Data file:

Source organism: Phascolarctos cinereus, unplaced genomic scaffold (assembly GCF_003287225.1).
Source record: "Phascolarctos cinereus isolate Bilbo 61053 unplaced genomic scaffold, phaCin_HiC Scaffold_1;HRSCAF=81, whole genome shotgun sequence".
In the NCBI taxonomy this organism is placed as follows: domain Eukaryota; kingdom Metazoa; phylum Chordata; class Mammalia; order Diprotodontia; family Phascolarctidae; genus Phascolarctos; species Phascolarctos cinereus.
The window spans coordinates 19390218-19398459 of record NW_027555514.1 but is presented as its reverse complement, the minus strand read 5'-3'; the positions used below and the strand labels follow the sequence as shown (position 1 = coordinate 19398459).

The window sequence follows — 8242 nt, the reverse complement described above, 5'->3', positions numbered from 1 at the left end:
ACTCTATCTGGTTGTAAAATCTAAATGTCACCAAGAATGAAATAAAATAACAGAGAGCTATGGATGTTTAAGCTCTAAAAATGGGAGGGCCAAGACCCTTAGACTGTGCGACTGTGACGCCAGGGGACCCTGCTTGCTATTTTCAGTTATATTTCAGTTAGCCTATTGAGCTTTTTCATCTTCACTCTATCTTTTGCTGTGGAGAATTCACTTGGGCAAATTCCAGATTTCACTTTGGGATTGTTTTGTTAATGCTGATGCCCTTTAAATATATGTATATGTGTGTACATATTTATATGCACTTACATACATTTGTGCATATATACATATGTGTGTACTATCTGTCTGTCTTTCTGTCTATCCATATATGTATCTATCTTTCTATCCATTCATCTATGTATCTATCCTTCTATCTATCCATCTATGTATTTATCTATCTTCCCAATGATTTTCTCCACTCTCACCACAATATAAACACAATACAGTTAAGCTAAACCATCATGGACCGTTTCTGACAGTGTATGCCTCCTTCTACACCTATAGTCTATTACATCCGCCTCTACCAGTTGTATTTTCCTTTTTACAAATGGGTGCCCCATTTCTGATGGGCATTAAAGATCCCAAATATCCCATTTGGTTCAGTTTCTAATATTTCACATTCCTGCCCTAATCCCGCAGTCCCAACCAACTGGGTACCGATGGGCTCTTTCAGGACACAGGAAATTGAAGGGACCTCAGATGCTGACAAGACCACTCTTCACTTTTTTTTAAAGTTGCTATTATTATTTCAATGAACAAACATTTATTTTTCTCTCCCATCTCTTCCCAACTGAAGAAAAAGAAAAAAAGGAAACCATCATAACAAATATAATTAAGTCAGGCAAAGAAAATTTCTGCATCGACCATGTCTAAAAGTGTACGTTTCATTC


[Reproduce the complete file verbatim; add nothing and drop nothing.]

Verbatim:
Source organism: Phascolarctos cinereus, unplaced genomic scaffold (assembly GCF_003287225.1).
Source record: "Phascolarctos cinereus isolate Bilbo 61053 unplaced genomic scaffold, phaCin_HiC Scaffold_1;HRSCAF=81, whole genome shotgun sequence".
In the NCBI taxonomy this organism is placed as follows: domain Eukaryota; kingdom Metazoa; phylum Chordata; class Mammalia; order Diprotodontia; family Phascolarctidae; genus Phascolarctos; species Phascolarctos cinereus.
The window spans coordinates 19390218-19398459 of record NW_027555514.1 but is presented as its reverse complement, the minus strand read 5'-3'; the positions used below and the strand labels follow the sequence as shown (position 1 = coordinate 19398459).

The window sequence follows — 8242 nt, the reverse complement described above, 5'->3', positions numbered from 1 at the left end:
ACTCTATCTGGTTGTAAAATCTAAATGTCACCAAGAATGAAATAAAATAACAGAGAGCTATGGATGTTTAAGCTCTAAAAATGGGAGGGCCAAGACCCTTAGACTGTGCGACTGTGACGCCAGGGGACCCTGCTTGCTATTTTCAGTTATATTTCAGTTAGCCTATTGAGCTTTTTCATCTTCACTCTATCTTTTGCTGTGGAGAATTCACTTGGGCAAATTCCAGATTTCACTTTGGGATTGTTTTGTTAATGCTGATGCCCTTTAAATATATGTATATGTGTGTACATATTTATATGCACTTACATACATTTGTGCATATATACATATGTGTGTACTATCTGTCTGTCTTTCTGTCTATCCATATATGTATCTATCTTTCTATCCATTCATCTATGTATCTATCCTTCTATCTATCCATCTATGTATTTATCTATCTTCCCAATGATTTTCTCCACTCTCACCACAATATAAACACAATACAGTTAAGCTAAACCATCATGGACCGTTTCTGACAGTGTATGCCTCCTTCTACACCTATAGTCTATTACATCCGCCTCTACCAGTTGTATTTTCCTTTTTACAAATGGGTGCCCCATTTCTGATGGGCATTAAAGATCCCAAATATCCCATTTGGTTCAGTTTCTAATATTTCACATTCCTGCCCTAATCCCGCAGTCCCAACCAACTGGGTACCGATGGGCTCTTTCAGGACACAGGAAATTGAAGGGACCTCAGATGCTGACAAGACCACTCTTCACTTTTTTTTAAAGTTGCTATTATTATTTCAATGAACAAACATTTATTTTTCTCTCCCATCTCTTCCCAACTGAAGAAAAAGAAAAAAAGGAAACCATCATAACAAATATAATTAAGTCAGGCAAAGAAAATTTCTGCATCGACCATGTCTAAAAGTGTACGTTTCATTC